Saturday, July 9, 2011

Hungarian Photography in the 20th Century

The Royal Academy of Arts presents an exhibition dedicated to the birth of modern photography, featuring the work of Brassaï, Robert Capa, André Kertész, László Moholy-Nagy and Martin Munkácsi. Each left their homeland Hungary to make their names in Europe and the USA, profoundly influencing the course of modern photography. Many other talented photographers who remained in Hungary, such as Rudolf Balogh and Károly Escher, are also represented in the exhibition. Over 200 photographs from 1914 to 1989 show how these world-renowned photographers were at the forefront of stylistic developments, revealing their achievements in the context of the rich photographic tradition of Hungary.

Brassaï, Capa, Kertész, Moholy-Nagy and Munkácsi are each known for the important changes they brought about in photojournalism, documentary, art and fashion photography. By following their paths through Germany, France and the USA, the exhibition explores their distinct approaches, signalling key aspects of modern photography.

The image of modern Paris was defined by Brassaï (1899–1984). Introduced to photography by Kertész, who was then at the heart of an energetic émigré community of artists, Brassaï is best known for his classic portraits of Picasso. His stunning photographs of sights, streets and people bring vividly to life the nocturnal characters and potent atmosphere of the city at night.

Robert Capa (1913–1954) left Hungary aged seventeen, first for Berlin, where he took up photography, then on to Paris. He is often called the 'greatest war photographer', documenting the Spanish Civil War, the 'D'-Day landings and other events of the Second World War. In 1947, he co-founded Magnum Photos with Henri Cartier-Bresson and George Rodger.

André Kertész (1894–1985) showed an intuitive talent for photography, which blossomed when he moved to Paris in 1925. Using a hand-held camera, he captured lyrical impressions of the ephemeral moments of everyday urban life. Proud of being self-taught, Kertész considered himself an 'eternal amateur' whose vision remained fresh; his highly personal style paved the way for a subjective, humanist approach to photography.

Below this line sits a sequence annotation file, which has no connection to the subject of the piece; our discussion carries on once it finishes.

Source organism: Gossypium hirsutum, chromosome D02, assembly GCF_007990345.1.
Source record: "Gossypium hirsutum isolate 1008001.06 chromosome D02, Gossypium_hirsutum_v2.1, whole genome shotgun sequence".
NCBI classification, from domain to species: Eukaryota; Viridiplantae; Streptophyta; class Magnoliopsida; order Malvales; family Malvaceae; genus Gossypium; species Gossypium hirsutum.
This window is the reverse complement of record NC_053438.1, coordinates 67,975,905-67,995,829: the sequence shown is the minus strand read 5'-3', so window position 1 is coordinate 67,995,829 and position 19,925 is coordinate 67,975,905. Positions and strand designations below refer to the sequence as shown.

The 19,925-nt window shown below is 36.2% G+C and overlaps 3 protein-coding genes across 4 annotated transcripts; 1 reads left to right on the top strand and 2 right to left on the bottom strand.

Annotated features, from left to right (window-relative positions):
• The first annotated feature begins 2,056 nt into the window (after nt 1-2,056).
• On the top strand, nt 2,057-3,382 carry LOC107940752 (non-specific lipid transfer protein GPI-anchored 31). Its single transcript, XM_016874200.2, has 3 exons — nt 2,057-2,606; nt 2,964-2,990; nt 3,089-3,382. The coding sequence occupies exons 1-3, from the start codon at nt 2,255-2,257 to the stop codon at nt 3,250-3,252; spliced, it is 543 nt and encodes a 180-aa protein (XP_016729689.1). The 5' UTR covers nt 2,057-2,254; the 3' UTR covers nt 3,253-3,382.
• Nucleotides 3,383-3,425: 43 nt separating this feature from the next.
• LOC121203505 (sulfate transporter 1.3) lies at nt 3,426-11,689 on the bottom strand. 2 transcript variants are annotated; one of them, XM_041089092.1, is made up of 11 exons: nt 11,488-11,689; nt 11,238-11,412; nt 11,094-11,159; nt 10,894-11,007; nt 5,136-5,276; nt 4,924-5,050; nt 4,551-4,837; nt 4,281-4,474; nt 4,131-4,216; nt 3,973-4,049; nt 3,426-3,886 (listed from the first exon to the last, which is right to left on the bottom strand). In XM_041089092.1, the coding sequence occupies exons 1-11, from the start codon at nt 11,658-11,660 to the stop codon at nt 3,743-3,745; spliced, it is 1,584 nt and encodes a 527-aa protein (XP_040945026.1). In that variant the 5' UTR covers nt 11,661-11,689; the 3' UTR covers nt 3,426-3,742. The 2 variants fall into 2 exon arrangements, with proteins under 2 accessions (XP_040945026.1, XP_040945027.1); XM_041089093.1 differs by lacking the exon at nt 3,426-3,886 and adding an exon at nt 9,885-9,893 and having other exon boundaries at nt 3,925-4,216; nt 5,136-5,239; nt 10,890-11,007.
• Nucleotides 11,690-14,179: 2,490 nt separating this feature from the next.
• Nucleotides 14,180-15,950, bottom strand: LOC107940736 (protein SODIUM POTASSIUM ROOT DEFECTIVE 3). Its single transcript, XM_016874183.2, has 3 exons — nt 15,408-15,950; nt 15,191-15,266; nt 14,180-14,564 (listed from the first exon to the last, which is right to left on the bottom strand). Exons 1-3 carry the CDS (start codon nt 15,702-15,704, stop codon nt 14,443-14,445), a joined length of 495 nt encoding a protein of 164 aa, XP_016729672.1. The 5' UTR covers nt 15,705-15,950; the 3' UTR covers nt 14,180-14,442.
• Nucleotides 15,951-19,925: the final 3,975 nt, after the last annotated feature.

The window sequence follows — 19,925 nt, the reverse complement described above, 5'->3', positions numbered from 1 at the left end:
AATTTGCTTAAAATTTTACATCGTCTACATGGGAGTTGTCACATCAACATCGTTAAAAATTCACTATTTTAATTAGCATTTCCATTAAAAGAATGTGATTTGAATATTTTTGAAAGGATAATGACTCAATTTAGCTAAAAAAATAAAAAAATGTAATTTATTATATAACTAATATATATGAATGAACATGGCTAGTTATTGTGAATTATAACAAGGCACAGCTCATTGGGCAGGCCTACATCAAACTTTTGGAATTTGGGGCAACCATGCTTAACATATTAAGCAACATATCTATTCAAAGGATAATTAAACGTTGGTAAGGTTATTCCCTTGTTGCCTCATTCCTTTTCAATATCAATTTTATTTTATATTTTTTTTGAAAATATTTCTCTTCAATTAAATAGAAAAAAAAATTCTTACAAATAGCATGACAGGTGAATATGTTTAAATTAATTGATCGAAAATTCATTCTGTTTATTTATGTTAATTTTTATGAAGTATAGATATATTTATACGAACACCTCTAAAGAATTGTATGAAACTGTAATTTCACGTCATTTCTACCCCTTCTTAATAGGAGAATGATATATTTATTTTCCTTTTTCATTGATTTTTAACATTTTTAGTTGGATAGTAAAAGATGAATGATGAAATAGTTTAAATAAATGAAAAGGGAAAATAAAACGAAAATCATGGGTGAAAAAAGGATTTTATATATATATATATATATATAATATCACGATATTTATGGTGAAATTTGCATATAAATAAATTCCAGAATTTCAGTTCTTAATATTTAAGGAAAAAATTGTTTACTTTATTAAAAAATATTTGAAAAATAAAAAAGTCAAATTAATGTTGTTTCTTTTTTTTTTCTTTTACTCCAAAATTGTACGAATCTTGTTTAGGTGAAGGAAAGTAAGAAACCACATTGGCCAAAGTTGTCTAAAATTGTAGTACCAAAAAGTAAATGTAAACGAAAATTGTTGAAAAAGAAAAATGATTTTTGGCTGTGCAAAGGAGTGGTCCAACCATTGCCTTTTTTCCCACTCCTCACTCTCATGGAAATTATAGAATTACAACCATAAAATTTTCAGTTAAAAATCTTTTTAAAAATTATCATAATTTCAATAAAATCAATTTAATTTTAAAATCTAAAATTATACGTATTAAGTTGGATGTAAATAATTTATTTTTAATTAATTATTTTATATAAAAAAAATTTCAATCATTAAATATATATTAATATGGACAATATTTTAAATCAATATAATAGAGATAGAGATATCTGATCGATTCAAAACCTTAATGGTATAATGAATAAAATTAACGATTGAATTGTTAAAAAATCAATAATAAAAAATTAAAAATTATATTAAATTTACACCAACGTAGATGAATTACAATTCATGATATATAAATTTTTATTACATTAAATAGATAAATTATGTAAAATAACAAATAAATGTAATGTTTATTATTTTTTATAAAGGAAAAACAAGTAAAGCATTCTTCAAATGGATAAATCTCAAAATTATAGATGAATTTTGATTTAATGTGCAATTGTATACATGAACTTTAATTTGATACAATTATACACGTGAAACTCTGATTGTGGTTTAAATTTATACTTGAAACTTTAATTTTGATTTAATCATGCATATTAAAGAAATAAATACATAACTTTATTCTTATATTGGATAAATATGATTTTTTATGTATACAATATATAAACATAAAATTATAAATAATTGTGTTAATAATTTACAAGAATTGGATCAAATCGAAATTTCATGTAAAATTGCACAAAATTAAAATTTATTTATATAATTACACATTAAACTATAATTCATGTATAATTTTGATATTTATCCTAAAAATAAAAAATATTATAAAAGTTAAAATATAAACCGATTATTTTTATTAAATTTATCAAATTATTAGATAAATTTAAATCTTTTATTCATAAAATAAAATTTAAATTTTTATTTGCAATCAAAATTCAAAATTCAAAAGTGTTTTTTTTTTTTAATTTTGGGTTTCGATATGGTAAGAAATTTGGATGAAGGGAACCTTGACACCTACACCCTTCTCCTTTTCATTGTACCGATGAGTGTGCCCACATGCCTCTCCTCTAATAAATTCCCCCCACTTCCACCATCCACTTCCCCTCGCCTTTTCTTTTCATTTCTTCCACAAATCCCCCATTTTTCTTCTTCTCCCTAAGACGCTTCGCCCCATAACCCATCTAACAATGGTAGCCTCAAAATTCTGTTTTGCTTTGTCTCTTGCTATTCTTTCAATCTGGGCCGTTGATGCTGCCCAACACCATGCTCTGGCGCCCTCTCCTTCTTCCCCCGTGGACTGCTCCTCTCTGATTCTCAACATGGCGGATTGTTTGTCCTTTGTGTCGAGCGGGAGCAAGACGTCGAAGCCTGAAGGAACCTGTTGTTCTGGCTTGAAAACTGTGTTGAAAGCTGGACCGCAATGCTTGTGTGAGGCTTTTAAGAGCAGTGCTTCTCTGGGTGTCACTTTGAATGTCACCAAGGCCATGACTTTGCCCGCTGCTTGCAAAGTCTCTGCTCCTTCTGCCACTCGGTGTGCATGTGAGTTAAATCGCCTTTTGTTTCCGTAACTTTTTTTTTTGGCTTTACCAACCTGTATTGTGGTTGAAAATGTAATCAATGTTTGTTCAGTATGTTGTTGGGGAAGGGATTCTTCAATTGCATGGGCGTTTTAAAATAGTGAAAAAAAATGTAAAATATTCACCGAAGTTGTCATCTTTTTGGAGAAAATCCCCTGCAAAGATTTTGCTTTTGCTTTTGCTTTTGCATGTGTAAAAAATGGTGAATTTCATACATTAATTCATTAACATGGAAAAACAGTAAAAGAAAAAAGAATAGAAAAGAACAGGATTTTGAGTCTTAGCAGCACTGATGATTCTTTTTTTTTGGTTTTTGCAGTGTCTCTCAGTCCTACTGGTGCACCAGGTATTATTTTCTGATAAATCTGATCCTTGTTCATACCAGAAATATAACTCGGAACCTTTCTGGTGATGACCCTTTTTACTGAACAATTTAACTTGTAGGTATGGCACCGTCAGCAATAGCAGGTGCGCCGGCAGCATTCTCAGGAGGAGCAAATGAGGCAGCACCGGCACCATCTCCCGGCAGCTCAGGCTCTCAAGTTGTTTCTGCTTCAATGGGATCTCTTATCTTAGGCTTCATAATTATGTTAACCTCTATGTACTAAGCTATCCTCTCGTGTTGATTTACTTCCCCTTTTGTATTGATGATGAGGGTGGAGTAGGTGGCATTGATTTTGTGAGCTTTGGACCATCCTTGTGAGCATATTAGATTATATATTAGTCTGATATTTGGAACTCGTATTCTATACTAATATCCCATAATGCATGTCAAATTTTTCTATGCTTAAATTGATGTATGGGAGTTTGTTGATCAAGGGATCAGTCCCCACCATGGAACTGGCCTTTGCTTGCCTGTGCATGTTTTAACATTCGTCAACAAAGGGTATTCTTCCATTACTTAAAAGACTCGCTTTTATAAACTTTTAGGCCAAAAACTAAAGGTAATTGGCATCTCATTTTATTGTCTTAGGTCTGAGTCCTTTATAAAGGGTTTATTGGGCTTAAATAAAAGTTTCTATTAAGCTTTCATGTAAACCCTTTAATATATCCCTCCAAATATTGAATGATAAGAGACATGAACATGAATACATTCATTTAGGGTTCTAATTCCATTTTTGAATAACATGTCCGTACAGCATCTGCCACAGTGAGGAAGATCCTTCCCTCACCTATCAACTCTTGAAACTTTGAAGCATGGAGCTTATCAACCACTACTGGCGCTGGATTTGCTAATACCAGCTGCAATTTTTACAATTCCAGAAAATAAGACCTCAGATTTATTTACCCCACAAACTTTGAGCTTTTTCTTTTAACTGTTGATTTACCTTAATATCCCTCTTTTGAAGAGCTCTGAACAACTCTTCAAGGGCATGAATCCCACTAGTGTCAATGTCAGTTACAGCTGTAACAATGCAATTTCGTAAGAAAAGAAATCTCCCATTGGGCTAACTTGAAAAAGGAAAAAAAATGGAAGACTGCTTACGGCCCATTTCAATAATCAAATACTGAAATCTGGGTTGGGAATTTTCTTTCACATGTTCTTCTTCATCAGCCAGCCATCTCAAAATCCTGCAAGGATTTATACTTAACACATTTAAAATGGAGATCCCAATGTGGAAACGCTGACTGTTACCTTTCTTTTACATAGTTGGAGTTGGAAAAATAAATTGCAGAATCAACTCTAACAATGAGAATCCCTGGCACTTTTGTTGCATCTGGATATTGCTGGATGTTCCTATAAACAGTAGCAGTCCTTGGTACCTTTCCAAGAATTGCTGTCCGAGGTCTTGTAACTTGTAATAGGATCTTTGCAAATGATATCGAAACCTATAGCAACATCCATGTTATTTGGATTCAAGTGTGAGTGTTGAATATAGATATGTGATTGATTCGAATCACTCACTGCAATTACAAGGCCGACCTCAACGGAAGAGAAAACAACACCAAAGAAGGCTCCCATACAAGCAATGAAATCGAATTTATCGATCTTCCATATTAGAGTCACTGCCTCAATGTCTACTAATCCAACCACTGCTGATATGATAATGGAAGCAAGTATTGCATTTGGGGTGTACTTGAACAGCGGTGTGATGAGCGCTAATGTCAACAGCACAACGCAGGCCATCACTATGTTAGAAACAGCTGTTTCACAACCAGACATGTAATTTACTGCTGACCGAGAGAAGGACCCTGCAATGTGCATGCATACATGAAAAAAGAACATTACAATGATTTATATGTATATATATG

A painter and designer as well as a photographer, László Moholy-Nagy (1895–1946) became an instructor at the Bauhaus in 1922. He was a pioneer of photograms, photomontage and visual theory, using unconventional perspectives and bold tonal contrasts to manifest his radical approach. His camera-less images and experimental techniques explore the centrality of light to the medium.

Martin Munkácsi (1896–1963) was a highly successful photographer first in Budapest, then Berlin, covering everything from Greta Garbo to the Day of Potsdam. He moved to the USA in 1934, securing a lucrative position with Harper's Bazaar, revolutionising fashion photography by liberating it from the studio. Taking photographs of models and celebrities outdoors, he invested his photographs with a dynamism and vitality that were to become his hallmark.

The photograph: László Fejes, 'Wedding', Budapest, 1965. Silver gelatin print. 155 x 238mm. Hungarian Museum of Photography © Hungarian Museum of Photography.

Eyewitness: Hungarian Photography in the 20th Century
Brassaï, Capa, Kertész, Moholy-Nagy, Munkácsi
The Sackler Wing of Galleries, 30 June–2 October 2011
Royal Academy of Arts, Piccadilly, London

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